Thanks. That is daily st dev, annualized, AFAIK. Where does the "monthly" fit? Is that maybe a "rolling annualized st dev calculated over a month's worth of daily returns"?
If this is the case, how many data points of daily returns do you use for calculating the standard deviation at each point? I used 20 and I get close to your graph but there are differences.
Regardless, a "monthly vol graph" does not quite correspond to a "graph of the rolling annualized volatility over a period of a month", AFAIK. But if they match, it is OK but for now they do not exactly. I used data from Yahoo for S&P 500.





 


Hi Nassim,
One thing I would like to see you address is how skewness and kurtosis affect diversification. In the gaussian world, diversification is the great free lunch and you get something like this:
But in the nongaussian world, life is not as good as in the gaussian fairy tale. And let's not even talk about correlation.
I have not seen this specific point addressed in the literature, and I think it would fit nicely with the rest of the material you presented, in the spirit of "things that you've been taught that ain't so" 
Inflatable trader 



Baltazar


Total Posts: 1773 
Joined: Jul 2004 


There is the start of an answer to that in "Bouchaud and Potters" Theory of financial risk and derivative pricing.
" for the sum of independant random variable, all the cumulant simply adds (..) Normalized cumulant thus decay with N (number of asset) for n (order of the cumulant) >2. The higher the cumulant the faster the decay \lambda^N_n >N^{1n/2} Kurtosis, defined as the fourth order normalized cumulant thus decreases as 1/N"
They note however further that for case of power law (instead of gaussian) the cumulant diverge and the sum of power law still behaves as a power law (page 2223). They stress that the central limit theorem doesn't say anything about the tails of the portfolio, just about the "center".
Further in the book they discuss portfolio theory using power law distribution while minimizing the VaR. 
Qui fait le malin tombe dans le ravin 



Thanks a million Nero Tulip. I think that my new Chapter 2 has the basic material: I look at the Mean deviation of the sum of random variables and show how slowly the Law of Large Number operates, even if sigma finite. So will replicate your graph for diffferent alpha tails. 





That will be an interesting graph, looking forward to seeing it.

Inflatable trader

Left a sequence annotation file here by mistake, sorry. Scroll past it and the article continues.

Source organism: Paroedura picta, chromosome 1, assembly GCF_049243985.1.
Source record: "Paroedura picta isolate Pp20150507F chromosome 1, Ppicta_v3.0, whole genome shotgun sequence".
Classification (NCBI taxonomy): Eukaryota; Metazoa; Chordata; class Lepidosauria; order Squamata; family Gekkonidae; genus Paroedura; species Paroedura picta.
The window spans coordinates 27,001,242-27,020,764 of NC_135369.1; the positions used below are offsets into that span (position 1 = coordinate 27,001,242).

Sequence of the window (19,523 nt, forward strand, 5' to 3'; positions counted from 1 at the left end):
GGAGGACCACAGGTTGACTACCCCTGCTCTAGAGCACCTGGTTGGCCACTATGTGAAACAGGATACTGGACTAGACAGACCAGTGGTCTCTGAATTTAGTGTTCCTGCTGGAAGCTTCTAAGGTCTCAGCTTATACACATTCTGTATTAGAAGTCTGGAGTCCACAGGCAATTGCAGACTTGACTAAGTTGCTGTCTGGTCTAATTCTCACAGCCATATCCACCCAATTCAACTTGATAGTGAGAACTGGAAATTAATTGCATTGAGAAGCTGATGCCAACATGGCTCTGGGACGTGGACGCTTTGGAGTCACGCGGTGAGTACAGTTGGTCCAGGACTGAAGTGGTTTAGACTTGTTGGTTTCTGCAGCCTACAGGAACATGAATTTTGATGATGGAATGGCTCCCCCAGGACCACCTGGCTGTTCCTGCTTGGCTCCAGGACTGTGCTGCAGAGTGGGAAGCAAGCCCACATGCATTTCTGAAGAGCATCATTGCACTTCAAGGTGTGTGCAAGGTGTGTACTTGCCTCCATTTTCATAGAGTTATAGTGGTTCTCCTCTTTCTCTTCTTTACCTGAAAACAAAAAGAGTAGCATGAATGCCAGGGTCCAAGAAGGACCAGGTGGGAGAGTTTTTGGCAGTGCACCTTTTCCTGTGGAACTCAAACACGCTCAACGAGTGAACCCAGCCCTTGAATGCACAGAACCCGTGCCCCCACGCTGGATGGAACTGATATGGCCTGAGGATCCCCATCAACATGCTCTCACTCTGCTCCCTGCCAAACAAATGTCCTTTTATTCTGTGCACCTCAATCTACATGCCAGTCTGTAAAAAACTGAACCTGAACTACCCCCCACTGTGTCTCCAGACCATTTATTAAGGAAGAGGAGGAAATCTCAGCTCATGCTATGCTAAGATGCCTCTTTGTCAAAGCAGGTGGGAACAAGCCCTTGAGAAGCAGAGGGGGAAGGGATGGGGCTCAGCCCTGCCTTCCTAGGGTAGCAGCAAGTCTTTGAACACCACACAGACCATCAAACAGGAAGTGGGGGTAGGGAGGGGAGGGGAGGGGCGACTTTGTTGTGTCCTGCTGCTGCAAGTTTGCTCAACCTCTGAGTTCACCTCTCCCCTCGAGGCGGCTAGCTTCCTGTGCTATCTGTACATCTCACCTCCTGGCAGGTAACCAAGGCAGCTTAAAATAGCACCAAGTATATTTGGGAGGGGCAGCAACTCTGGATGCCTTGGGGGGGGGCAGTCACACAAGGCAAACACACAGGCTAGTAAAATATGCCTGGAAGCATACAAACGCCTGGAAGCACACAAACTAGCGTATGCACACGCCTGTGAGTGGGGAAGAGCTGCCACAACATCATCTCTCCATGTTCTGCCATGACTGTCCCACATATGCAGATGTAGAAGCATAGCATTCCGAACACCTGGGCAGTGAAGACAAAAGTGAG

I just did it numerically with a few points. Very time consuming: take the characteristic function^N, then invert numerically the fourier transform. Quite shocking (unexpectedly), but amazed at how slowly diversification operates. Will post soon as soon as I get to run the whole thing. 




Cheng


Total Posts: 2864 
Joined: Feb 2005 


I just did it numerically with a few points.
That is precisely the way a mathematical proof works. Especially when we talk about concepts like . 
"Sun's going down / Moon's rising high / We'll pay you Bodom beach terror"




@Nassim: you didn't expect that diversification would work slower with fat tails? 
Inflatable trader 



Baltazar


Total Posts: 1773 
Joined: Jul 2004 


Maybe this reference will be helpful http://finance.martinsewell.com/stylizedfacts/distribution/MantegnaStanley1994.pdf
They consider the convergence of a sum of truncated levy toward gaussian and show that for some parameters choice you need a very large (10^4) sum to get proper convergence.

Qui fait le malin tombe dans le ravin 



merci balthazar, my chapter 2 has results for all distributions. Rate of convergence by CLT for all, pulling a Lambert function product log. It is very slow. 





Nero, of course, but seeing is believing. And we can show that an alpha close to 1 needs 400 times the sample of an alpha of 300 (for the LLN). 



Baltazar


Total Posts: 1773 
Joined: Jul 2004 


Nassim: happy to be helpful. I would reiterate the proposal to look into Bouchaud and Potter. A bit further in the text they explain convergences toward gaussian or Levi and take the example of sum of exponential distributed rv. They explain that the convergence toward gaussian distribution is mostly valid toward x=0 and even give formula to link the number of rv added and the range of x for which the gaussian approximation will be valid. There is also have a worked out example for powerlaw distribution and truncated levi distributions. I must admit I am not familiar with Lambert function, I will educate myself... 
Qui fait le malin tombe dans le ravin 




@Nassim: sorry, I got confused because you wrote: "Quite shocking (unexpectedly)"
Anyways, why did you pick alphas of 1 and 300?

Inflatable trader 



Hi I know the bouchaud and potters very well. They see the crossover at Sqrt[n Log[n]] for the tails of a powerlaw to escape CLD (no longer Gaussian). I generalized it to all tails and got a different result. Chapter 2. Thanks.